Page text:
How do you decide when to make your pesticide applications?

  • Do you base it on a date on the calendar?
  • Do you use growing degree days?
  • Or do you use phenological indicators?

Phenology is the study of naturally recurring biological events in plant and insect life cycles. You can use things like plant bud break or bloom time to predict when certain weeds will emerge or when certain insects will hatch.

Many lawn care applicators know that when forsythia starts to bloom, it’s time to apply your crabgrass pre-emergent. But do you know these other common phenological events?

Forsythia

Catalpa bloom indicates euonymus scale is in the crawler stage and bagworms are hatching.

Catalpa
Bagworm
Male Euonymus Scale
Brown Female Euonymus Scale

Pine needle scale eggs hatch when the common lilac is in full bloom.

Lilac
Pine Needle Scale

When black locust trees bloom, bronze birch borer and emerald ash borer adults emerge.

Black Locusts
Emerald Ash Borer Adult

When Vanhoutte spirea bloom, you’ll find gypsy moth larvae, European pine sawfly larvae, and oystershell scale crawlers.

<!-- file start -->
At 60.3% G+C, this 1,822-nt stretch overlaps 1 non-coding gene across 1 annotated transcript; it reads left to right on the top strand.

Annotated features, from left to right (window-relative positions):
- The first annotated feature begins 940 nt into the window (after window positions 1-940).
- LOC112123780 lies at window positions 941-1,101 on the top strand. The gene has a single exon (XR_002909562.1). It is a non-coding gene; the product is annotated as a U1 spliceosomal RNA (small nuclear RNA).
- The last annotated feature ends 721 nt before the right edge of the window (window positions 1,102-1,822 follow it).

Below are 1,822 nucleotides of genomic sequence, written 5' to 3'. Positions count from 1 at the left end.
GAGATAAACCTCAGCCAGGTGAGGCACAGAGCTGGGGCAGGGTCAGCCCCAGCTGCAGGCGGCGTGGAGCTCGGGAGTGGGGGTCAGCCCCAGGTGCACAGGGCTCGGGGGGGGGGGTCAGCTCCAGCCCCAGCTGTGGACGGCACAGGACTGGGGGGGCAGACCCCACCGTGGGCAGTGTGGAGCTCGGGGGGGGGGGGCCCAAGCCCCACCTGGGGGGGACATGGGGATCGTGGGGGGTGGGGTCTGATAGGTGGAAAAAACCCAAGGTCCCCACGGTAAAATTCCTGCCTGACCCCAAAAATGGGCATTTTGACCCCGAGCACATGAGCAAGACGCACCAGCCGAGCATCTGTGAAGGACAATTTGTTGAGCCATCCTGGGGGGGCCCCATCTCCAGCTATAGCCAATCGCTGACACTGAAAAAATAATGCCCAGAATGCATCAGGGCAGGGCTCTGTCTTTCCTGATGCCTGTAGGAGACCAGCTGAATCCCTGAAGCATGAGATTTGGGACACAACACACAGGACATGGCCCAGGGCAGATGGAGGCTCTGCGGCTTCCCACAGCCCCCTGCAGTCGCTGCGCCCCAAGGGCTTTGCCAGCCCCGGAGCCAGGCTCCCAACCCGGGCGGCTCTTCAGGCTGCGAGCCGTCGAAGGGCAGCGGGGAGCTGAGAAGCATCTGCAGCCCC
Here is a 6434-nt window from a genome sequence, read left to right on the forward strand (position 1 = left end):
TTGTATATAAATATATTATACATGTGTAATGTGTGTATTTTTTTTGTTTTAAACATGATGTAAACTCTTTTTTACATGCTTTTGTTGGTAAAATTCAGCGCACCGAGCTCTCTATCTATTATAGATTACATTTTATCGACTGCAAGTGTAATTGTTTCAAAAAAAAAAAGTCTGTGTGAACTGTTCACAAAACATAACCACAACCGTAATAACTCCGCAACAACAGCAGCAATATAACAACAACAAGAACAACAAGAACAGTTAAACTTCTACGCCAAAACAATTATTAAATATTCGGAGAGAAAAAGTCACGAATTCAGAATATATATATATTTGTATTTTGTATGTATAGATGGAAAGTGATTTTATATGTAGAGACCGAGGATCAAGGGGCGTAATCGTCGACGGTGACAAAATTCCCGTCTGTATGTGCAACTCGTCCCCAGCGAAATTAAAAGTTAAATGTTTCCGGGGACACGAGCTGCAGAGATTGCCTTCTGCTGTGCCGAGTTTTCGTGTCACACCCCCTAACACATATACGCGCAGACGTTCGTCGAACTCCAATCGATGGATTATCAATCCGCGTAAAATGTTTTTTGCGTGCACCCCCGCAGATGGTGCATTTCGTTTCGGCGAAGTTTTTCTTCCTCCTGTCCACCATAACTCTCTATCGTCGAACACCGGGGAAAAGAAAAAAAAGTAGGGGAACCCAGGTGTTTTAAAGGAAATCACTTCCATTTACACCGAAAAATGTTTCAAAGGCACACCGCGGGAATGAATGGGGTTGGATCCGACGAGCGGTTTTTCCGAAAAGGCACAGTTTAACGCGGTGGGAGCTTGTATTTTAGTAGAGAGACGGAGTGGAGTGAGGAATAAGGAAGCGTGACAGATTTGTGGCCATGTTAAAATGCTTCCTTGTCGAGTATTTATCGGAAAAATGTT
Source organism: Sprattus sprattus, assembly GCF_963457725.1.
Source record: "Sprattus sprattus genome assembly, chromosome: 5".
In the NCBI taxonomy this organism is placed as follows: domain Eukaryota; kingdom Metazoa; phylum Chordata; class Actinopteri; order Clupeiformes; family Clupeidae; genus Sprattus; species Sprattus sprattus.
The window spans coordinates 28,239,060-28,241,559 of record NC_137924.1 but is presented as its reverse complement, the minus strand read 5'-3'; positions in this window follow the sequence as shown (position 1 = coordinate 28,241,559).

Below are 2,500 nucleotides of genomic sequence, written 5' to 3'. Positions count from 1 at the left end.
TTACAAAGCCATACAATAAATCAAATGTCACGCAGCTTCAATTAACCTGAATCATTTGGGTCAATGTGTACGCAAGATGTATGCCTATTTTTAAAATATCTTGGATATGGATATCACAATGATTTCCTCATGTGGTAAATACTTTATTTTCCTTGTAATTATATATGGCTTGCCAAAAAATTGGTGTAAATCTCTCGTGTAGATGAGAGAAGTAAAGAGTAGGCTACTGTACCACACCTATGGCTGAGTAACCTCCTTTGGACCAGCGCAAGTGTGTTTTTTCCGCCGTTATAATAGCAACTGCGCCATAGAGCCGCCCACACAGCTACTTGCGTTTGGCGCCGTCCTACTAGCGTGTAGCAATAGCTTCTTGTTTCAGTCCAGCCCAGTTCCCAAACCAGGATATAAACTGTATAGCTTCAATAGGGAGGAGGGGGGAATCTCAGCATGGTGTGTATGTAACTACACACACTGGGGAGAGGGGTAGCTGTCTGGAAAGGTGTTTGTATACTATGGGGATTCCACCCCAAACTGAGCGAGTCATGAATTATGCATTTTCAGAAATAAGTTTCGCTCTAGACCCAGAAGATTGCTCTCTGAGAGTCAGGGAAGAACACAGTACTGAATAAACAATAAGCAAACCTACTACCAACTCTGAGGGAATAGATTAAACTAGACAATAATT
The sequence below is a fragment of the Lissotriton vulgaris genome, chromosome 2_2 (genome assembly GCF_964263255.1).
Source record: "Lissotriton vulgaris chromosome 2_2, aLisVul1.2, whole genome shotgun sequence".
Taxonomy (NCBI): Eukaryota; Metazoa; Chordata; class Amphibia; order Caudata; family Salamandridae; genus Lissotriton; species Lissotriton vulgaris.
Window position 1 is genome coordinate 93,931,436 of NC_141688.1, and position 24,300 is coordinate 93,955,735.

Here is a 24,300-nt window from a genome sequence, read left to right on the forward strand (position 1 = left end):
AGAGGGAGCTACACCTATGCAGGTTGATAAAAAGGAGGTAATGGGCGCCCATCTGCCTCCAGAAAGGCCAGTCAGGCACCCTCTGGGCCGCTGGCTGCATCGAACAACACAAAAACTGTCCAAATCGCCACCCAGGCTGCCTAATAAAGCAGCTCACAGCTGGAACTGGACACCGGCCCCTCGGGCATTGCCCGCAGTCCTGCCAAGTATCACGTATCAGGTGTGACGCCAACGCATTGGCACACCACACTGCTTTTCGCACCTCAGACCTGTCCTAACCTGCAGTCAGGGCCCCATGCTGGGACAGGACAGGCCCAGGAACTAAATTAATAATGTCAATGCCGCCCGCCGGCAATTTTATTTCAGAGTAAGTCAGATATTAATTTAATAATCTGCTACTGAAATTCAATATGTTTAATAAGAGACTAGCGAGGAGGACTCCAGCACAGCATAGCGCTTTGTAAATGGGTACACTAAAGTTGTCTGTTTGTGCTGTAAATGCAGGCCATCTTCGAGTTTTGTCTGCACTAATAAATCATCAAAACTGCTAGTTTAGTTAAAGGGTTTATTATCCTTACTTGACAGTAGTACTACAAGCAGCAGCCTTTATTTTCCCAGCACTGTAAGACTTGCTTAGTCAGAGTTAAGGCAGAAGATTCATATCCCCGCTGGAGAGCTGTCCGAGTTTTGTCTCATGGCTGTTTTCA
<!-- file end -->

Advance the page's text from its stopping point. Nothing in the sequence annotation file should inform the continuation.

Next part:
Vanhoutte spirea

Japanese beetle adult emergence coincides with linden bloom.

Linden Tree Bloom
Adult Japanese Beetles

Lecanium scale crawlers appear when oak leaf hydrangeas are at full bloom.

Oak Leaf Hydrangea
Lecanium Scale

Additional Tips and Resources

Phenological indicators can help you have better timing of your pesticides. With better pesticide application timing, you will get better control of your target pests. Many turf and ornamental applicators cannot make all applications at the perfect time, so using a pesticide with a longer residual will help! Think FMC’s Scion versus standard bifenthrin. It contains gamma-cyhalothrin and is the longest-lasting pyrethroid on the market. You can get 90 days on hard surfaces.

Growing degree days can be harder to use and can be more variable than plant phenology. There are some good GDD trackers out there including www.gddtracker.net. However, using indicator plants can be more consistent and easier if you know what to watch out for.

Dr. Dan Hermes, an entomologist at Ohio State, has developed an extensive biological calendar for 19 ornamental plants and 43 key insect and mite species (www.oardc.ohio-state.edu/gdd/). Go to the site and you can enter your Ohio zip code (or one along the same geographical line) and see what is happening in your area.

Donald Orton wrote Coincide: The Orton System of Pest and Disease Management. He based this book about phenological indicators based on 20 years of field research.

Do a little research in your state to find out more about your local phenological indicators.

Also, don’t hesitate to contact your ATS sales rep for advice on timing and products for any of your upcoming applications.